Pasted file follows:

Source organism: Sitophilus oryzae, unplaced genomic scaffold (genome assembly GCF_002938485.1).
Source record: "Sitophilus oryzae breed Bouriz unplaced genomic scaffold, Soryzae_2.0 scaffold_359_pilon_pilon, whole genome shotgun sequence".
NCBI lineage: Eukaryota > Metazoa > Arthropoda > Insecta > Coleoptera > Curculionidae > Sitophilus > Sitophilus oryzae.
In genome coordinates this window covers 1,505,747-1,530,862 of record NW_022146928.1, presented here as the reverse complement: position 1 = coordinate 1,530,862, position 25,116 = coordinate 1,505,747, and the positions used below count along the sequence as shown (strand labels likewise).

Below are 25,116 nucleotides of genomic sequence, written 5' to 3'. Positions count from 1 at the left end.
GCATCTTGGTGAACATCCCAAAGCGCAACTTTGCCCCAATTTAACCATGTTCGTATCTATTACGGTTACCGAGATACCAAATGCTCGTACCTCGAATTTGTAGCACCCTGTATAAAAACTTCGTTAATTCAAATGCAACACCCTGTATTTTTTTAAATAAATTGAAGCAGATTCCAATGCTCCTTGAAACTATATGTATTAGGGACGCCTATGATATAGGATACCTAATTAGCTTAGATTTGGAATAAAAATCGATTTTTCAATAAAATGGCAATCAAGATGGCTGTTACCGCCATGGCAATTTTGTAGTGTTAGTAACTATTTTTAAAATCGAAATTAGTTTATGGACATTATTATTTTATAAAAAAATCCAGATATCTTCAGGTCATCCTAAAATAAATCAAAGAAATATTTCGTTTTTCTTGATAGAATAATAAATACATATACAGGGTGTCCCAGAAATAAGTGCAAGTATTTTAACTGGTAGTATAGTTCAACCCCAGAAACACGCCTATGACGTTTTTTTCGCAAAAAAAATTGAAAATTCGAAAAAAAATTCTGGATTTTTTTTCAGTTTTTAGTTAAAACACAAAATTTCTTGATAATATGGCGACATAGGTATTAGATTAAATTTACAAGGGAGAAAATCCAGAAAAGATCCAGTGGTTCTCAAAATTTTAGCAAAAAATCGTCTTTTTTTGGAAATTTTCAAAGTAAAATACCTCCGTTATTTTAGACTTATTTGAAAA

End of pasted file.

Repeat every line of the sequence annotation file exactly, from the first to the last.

Source organism: Sitophilus oryzae, unplaced genomic scaffold (genome assembly GCF_002938485.1).
Source record: "Sitophilus oryzae breed Bouriz unplaced genomic scaffold, Soryzae_2.0 scaffold_359_pilon_pilon, whole genome shotgun sequence".
NCBI lineage: Eukaryota > Metazoa > Arthropoda > Insecta > Coleoptera > Curculionidae > Sitophilus > Sitophilus oryzae.
In genome coordinates this window covers 1,505,747-1,530,862 of record NW_022146928.1, presented here as the reverse complement: position 1 = coordinate 1,530,862, position 25,116 = coordinate 1,505,747, and the positions used below count along the sequence as shown (strand labels likewise).

Below are 25,116 nucleotides of genomic sequence, written 5' to 3'. Positions count from 1 at the left end.
GCATCTTGGTGAACATCCCAAAGCGCAACTTTGCCCCAATTTAACCATGTTCGTATCTATTACGGTTACCGAGATACCAAATGCTCGTACCTCGAATTTGTAGCACCCTGTATAAAAACTTCGTTAATTCAAATGCAACACCCTGTATTTTTTTAAATAAATTGAAGCAGATTCCAATGCTCCTTGAAACTATATGTATTAGGGACGCCTATGATATAGGATACCTAATTAGCTTAGATTTGGAATAAAAATCGATTTTTCAATAAAATGGCAATCAAGATGGCTGTTACCGCCATGGCAATTTTGTAGTGTTAGTAACTATTTTTAAAATCGAAATTAGTTTATGGACATTATTATTTTATAAAAAAATCCAGATATCTTCAGGTCATCCTAAAATAAATCAAAGAAATATTTCGTTTTTCTTGATAGAATAATAAATACATATACAGGGTGTCCCAGAAATAAGTGCAAGTATTTTAACTGGTAGTATAGTTCAACCCCAGAAACACGCCTATGACGTTTTTTTCGCAAAAAAAATTGAAAATTCGAAAAAAAATTCTGGATTTTTTTTCAGTTTTTAGTTAAAACACAAAATTTCTTGATAATATGGCGACATAGGTATTAGATTAAATTTACAAGGGAGAAAATCCAGAAAAGATCCAGTGGTTCTCAAAATTTTAGCAAAAAATCGTCTTTTTTTGGAAATTTTCAAAGTAAAATACCTCCGTTATTTTAGACTTATTTGAAAA